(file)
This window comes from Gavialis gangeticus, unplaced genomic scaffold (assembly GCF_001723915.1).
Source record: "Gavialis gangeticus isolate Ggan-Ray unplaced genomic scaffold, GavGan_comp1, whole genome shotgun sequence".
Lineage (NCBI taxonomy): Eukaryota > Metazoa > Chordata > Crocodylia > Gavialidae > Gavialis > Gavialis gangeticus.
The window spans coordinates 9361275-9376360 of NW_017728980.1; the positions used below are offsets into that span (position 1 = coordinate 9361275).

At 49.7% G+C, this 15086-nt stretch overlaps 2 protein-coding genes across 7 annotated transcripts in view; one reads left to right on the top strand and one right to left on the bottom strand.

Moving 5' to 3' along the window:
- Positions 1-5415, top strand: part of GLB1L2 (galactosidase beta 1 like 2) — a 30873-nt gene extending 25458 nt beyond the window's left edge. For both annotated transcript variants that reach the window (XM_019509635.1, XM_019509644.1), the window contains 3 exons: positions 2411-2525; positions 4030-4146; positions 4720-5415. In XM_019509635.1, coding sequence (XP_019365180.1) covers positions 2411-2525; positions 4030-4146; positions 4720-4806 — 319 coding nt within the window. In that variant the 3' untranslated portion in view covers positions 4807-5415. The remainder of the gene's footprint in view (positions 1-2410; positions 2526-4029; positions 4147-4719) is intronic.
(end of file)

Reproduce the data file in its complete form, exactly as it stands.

This window comes from Gavialis gangeticus, unplaced genomic scaffold (assembly GCF_001723915.1).
Source record: "Gavialis gangeticus isolate Ggan-Ray unplaced genomic scaffold, GavGan_comp1, whole genome shotgun sequence".
Lineage (NCBI taxonomy): Eukaryota > Metazoa > Chordata > Crocodylia > Gavialidae > Gavialis > Gavialis gangeticus.
The window spans coordinates 9361275-9376360 of NW_017728980.1; the positions used below are offsets into that span (position 1 = coordinate 9361275).

At 49.7% G+C, this 15086-nt stretch overlaps 2 protein-coding genes across 7 annotated transcripts in view; one reads left to right on the top strand and one right to left on the bottom strand.

Moving 5' to 3' along the window:
- Positions 1-5415, top strand: part of GLB1L2 (galactosidase beta 1 like 2) — a 30873-nt gene extending 25458 nt beyond the window's left edge. For both annotated transcript variants that reach the window (XM_019509635.1, XM_019509644.1), the window contains 3 exons: positions 2411-2525; positions 4030-4146; positions 4720-5415. In XM_019509635.1, coding sequence (XP_019365180.1) covers positions 2411-2525; positions 4030-4146; positions 4720-4806 — 319 coding nt within the window. In that variant the 3' untranslated portion in view covers positions 4807-5415. The remainder of the gene's footprint in view (positions 1-2410; positions 2526-4029; positions 4147-4719) is intronic.